We expect the need for care for children and youth will dramatically increase in the coming weeks. Thousands of people have been evacuated from the coast to Jackson, Mississippi, and as time passes their needs will become more critical. Most of these people have lost their homes, their jobs, and their possessions. This will put tremendous pressure on the child welfare and mental health systems, which are already fragile and underfunded.

We are extremely grateful for the concern expressed by CWLA and its member agencies and will keep you informed as we continue to provide the best care possible under these circumstances for our children and families.

Christopher Cherney, Director, Mississippi Children's Home Society
Susan Cherney, Executive Director, Southern Christian Services for Children and Families
Mississippi Department of Human Services, Division of Family Services
Jackson, MS
Post-Katrina Update: Contacting staff and foster parents remains a primary focus. Cell phone service in some parts of the coast has come back, but one area still has no form of communication. The department has heard from its foster parents and most of their staff, and all are safe. They have only placed one child in foster care. To their credit, when staff in one of the hardest-hit counties reported for work, only to find their building being used by one of the federal relief agencies, the staff called in to the state office and ended up going to work in shelters.


Saint Francis Academy
Pascagoula and Picayune, MS
Post-Katrina Update: The motto of St. Francis Academy is "Lives Change Here." Little did staff know how much their organization, their own lives, and the lives of the children they serve would change because of Hurricane Katrina. As an organization focusing on restoring wholeness to children who have experienced abuse, neglect, chemical dependency, gang affiliation, conduct disorders, and other problems, St. Francis Academy was as well-equipped as an organization could be when three of its Mississippi programs fell victim to Hurricane Katrina.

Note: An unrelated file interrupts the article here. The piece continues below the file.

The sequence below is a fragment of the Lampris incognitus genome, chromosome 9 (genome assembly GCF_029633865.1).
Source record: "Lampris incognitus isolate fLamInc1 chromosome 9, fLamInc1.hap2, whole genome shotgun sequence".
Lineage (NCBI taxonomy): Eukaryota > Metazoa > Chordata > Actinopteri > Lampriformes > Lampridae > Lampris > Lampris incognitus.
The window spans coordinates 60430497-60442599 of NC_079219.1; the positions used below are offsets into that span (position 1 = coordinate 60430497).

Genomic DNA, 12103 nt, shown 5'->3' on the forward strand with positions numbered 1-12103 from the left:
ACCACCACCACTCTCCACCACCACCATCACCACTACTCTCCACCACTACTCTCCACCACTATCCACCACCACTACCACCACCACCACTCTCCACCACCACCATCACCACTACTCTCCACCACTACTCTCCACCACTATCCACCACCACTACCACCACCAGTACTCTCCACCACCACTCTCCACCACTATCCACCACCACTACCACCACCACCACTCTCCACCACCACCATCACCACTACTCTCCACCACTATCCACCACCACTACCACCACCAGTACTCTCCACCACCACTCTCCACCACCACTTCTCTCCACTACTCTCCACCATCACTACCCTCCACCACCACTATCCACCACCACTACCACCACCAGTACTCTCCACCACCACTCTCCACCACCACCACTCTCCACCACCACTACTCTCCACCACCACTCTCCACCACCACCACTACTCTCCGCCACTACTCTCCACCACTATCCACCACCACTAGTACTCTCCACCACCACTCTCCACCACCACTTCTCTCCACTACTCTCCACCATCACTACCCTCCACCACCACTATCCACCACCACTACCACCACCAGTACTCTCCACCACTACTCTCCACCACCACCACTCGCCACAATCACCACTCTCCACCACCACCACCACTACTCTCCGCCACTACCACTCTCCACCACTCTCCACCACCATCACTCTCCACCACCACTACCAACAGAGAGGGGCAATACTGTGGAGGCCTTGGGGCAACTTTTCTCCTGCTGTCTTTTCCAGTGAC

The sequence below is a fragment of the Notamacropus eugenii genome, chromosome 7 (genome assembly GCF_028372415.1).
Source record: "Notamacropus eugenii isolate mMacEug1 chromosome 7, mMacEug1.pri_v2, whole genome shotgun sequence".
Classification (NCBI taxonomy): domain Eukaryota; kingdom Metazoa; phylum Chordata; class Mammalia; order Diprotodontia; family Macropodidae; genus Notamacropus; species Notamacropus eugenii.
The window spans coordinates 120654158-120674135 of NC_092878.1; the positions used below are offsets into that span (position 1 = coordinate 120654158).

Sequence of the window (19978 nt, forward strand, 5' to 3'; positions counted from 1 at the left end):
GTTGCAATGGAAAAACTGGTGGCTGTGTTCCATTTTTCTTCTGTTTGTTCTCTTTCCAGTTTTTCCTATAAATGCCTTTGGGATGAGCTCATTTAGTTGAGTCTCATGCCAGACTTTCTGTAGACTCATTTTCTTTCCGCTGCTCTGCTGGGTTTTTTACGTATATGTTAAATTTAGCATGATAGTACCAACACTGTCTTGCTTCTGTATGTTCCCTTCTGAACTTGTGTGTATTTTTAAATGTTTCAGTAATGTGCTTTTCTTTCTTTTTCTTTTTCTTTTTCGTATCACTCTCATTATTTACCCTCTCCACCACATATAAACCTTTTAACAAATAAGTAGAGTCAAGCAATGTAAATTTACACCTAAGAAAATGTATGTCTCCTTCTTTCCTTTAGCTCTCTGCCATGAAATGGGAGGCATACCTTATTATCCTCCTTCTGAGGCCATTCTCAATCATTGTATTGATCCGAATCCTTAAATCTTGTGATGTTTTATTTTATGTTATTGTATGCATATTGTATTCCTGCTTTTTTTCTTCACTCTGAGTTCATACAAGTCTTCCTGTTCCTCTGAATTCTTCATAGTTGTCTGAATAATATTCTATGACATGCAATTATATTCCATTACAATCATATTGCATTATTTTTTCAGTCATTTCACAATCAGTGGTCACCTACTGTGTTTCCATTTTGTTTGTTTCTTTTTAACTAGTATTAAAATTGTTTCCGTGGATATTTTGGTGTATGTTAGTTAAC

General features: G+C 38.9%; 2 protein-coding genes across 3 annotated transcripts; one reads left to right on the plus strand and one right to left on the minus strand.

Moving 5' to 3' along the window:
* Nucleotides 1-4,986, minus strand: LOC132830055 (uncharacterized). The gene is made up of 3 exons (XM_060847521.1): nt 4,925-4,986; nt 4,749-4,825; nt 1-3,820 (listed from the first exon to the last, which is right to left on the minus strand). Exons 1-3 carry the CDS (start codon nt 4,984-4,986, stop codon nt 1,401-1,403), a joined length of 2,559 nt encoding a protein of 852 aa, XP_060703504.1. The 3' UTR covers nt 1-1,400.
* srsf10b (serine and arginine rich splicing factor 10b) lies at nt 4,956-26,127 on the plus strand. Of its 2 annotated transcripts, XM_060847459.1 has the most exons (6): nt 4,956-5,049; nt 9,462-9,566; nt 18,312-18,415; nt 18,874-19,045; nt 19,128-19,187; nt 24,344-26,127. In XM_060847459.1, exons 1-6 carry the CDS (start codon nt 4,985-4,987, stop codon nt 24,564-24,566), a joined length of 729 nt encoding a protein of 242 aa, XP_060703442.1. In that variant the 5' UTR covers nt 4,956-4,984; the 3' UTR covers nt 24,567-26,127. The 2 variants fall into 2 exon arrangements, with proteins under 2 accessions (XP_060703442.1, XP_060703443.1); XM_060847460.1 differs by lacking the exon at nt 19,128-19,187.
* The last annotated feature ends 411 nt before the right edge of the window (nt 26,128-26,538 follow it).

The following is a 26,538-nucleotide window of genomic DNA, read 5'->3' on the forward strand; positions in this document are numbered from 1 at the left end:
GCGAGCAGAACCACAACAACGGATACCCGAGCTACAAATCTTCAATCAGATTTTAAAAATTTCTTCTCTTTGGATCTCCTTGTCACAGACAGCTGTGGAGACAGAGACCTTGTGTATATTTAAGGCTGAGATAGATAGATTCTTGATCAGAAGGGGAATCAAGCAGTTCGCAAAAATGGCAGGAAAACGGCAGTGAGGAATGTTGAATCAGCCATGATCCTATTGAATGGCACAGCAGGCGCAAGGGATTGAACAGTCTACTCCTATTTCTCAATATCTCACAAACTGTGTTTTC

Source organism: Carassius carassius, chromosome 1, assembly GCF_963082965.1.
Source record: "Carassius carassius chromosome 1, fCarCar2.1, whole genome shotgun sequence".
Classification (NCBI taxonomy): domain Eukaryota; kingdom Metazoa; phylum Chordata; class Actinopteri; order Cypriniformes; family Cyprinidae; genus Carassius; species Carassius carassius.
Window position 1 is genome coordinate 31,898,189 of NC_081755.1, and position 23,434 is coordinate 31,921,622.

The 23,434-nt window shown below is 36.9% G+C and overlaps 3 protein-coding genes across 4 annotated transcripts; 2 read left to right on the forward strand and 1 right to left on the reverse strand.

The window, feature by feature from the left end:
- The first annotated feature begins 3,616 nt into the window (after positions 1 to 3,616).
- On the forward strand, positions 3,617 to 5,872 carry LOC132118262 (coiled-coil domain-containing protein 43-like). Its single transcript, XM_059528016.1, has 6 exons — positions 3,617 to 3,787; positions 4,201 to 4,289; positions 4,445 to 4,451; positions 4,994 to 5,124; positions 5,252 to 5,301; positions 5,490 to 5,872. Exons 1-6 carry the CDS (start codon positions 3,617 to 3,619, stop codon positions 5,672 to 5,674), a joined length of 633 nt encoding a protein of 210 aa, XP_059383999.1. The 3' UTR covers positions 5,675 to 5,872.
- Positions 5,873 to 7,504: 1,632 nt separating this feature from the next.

That's probably part of what enabled them to implement Operation Katrina Safe Haven, a massive effort to evacuate three programs and their participants from Pascagoula and Picayune, Mississippi, to sites in Salina and Halstead, Kansas, near other St. Francis Academy programs.

According to Rev, Edward Fellhauer, Dean and President of St. Francis Ministries to Children and Families, "Relocating three programs so quickly, with almost no warning, and with no clear picture about the future in terms of a timeline and available assistance, has been accomplished as much by faith as anything else."

After a trip that took them across five states, those who suffered the storm in Picayune, Mississippi--the teenage boys from the St. Michael's program, and adult clients with disabilities from the Bridgeway program, as well as any staff who wished to come-- arrived safely in Kansas. The St. Michael's group is being housed at St. Francis Academy's Salinas West facility; Bridgeway clients are living in apartments in a complex generously loaned by the citizens of Halstead, Kansas. Younger children who were evacuated from the St. Francis Academy program in Pascagoula, Mississippi, first traveled to Montgomery, Alabama, with several of their staff, and are also settling in at the Salina West facility in Kansas.

St. Francis Academy was able to provide appropriate housing and a warm welcome through the generosity of its Kansas communities. Still, the organization has incurred significant expense in relocating the three programs to Kansas and will need to make many repairs to the three Mississippi facilities in order to make a return of the programs possible. Meals alone are costing the Kansas facility an additional $500-$600 per week. They will also need funds to continue providing for the spiritual, emotional, mental, and physical needs of these members of the St. Francis family.